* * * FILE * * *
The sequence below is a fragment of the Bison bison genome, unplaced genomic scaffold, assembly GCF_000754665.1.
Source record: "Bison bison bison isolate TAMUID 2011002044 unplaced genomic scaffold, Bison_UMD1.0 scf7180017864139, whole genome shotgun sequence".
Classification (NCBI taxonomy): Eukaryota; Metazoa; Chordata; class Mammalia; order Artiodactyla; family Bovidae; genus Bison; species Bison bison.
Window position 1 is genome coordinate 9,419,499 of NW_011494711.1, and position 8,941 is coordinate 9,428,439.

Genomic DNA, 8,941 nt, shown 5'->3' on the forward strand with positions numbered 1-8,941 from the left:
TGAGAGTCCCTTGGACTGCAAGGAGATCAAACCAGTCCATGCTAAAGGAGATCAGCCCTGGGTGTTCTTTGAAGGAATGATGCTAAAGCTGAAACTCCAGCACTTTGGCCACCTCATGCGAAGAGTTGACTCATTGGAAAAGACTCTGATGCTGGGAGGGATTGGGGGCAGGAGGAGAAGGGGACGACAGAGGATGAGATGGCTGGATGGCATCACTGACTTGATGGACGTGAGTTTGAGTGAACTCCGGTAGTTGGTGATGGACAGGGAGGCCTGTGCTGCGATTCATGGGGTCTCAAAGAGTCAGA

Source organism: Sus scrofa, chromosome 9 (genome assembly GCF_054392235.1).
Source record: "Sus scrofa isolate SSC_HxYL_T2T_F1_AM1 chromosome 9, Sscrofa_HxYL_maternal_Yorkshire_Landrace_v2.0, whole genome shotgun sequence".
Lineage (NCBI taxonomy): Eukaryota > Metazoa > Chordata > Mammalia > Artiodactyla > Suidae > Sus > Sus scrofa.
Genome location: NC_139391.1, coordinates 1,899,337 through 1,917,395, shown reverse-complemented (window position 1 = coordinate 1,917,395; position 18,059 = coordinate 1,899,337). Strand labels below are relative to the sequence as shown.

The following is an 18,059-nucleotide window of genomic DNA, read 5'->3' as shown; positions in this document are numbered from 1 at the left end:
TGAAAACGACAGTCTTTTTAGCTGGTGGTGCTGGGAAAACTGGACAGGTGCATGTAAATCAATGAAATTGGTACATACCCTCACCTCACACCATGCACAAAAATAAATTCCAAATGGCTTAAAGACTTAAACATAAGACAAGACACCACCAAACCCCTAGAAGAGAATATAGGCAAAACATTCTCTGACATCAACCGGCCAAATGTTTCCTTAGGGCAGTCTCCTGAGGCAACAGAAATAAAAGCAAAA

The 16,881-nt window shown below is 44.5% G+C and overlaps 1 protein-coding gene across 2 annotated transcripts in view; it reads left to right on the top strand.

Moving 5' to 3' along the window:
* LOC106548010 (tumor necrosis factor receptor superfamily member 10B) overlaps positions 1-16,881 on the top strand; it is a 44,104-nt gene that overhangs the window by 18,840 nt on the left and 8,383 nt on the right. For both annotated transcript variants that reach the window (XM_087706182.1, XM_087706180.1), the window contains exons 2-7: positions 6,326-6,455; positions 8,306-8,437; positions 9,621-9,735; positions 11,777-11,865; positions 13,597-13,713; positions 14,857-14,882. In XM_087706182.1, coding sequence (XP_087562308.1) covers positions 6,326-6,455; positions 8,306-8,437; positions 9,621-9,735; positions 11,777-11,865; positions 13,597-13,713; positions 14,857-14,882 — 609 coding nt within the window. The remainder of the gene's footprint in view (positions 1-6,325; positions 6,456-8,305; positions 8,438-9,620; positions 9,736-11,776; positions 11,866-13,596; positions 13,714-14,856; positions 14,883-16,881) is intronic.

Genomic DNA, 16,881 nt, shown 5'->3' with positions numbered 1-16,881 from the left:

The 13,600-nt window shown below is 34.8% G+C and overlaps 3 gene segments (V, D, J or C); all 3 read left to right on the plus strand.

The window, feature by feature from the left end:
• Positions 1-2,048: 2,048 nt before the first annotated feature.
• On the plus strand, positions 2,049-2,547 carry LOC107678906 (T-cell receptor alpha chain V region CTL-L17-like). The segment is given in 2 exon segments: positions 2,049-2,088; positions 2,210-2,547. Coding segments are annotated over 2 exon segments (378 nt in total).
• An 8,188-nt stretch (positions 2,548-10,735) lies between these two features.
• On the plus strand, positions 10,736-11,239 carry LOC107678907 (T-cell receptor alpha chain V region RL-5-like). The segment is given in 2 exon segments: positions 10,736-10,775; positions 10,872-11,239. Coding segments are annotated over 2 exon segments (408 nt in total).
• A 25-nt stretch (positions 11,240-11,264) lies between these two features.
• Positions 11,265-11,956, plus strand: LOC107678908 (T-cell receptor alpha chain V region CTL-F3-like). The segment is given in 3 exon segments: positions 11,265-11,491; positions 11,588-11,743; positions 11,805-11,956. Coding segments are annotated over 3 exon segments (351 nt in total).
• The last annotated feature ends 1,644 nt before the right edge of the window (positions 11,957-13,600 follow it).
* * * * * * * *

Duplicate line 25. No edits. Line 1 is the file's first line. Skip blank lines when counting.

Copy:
• The last annotated feature ends 1,644 nt before the right edge of the window (positions 11,957-13,600 follow it).